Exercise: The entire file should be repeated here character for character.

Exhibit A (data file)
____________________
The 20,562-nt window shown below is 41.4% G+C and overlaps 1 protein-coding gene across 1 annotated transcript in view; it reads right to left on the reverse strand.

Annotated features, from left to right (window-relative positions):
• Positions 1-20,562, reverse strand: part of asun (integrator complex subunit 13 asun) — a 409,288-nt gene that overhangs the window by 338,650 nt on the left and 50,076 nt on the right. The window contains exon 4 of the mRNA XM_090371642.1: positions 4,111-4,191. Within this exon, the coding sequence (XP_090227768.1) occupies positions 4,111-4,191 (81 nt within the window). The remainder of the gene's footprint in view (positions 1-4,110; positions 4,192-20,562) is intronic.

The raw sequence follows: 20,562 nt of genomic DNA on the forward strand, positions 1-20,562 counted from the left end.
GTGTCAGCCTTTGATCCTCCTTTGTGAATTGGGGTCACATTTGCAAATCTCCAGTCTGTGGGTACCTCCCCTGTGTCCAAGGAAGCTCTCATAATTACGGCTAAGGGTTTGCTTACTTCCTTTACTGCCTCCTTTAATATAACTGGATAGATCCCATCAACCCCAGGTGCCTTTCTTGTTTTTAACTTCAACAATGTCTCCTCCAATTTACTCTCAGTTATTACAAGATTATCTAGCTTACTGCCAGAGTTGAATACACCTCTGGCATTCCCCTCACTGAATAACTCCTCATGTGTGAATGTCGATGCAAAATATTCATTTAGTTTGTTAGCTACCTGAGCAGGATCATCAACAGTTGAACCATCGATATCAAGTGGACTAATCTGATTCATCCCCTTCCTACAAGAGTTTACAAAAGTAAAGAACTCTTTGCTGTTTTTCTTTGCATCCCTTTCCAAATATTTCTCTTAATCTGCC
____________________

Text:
The 20,562-nt window shown below is 41.4% G+C and overlaps 1 protein-coding gene across 1 annotated transcript in view; it reads right to left on the reverse strand.

Annotated features, from left to right (window-relative positions):
• Positions 1-20,562, reverse strand: part of asun (integrator complex subunit 13 asun) — a 409,288-nt gene that overhangs the window by 338,650 nt on the left and 50,076 nt on the right. The window contains exon 4 of the mRNA XM_090371642.1: positions 4,111-4,191. Within this exon, the coding sequence (XP_090227768.1) occupies positions 4,111-4,191 (81 nt within the window). The remainder of the gene's footprint in view (positions 1-4,110; positions 4,192-20,562) is intronic.

The raw sequence follows: 20,562 nt of genomic DNA on the forward strand, positions 1-20,562 counted from the left end.
GTGTCAGCCTTTGATCCTCCTTTGTGAATTGGGGTCACATTTGCAAATCTCCAGTCTGTGGGTACCTCCCCTGTGTCCAAGGAAGCTCTCATAATTACGGCTAAGGGTTTGCTTACTTCCTTTACTGCCTCCTTTAATATAACTGGATAGATCCCATCAACCCCAGGTGCCTTTCTTGTTTTTAACTTCAACAATGTCTCCTCCAATTTACTCTCAGTTATTACAAGATTATCTAGCTTACTGCCAGAGTTGAATACACCTCTGGCATTCCCCTCACTGAATAACTCCTCATGTGTGAATGTCGATGCAAAATATTCATTTAGTTTGTTAGCTACCTGAGCAGGATCATCAACAGTTGAACCATCGATATCAAGTGGACTAATCTGATTCATCCCCTTCCTACAAGAGTTTACAAAAGTAAAGAACTCTTTGCTGTTTTTCTTTGCATCCCTTTCCAAATATTTCTCTTAATCTGCC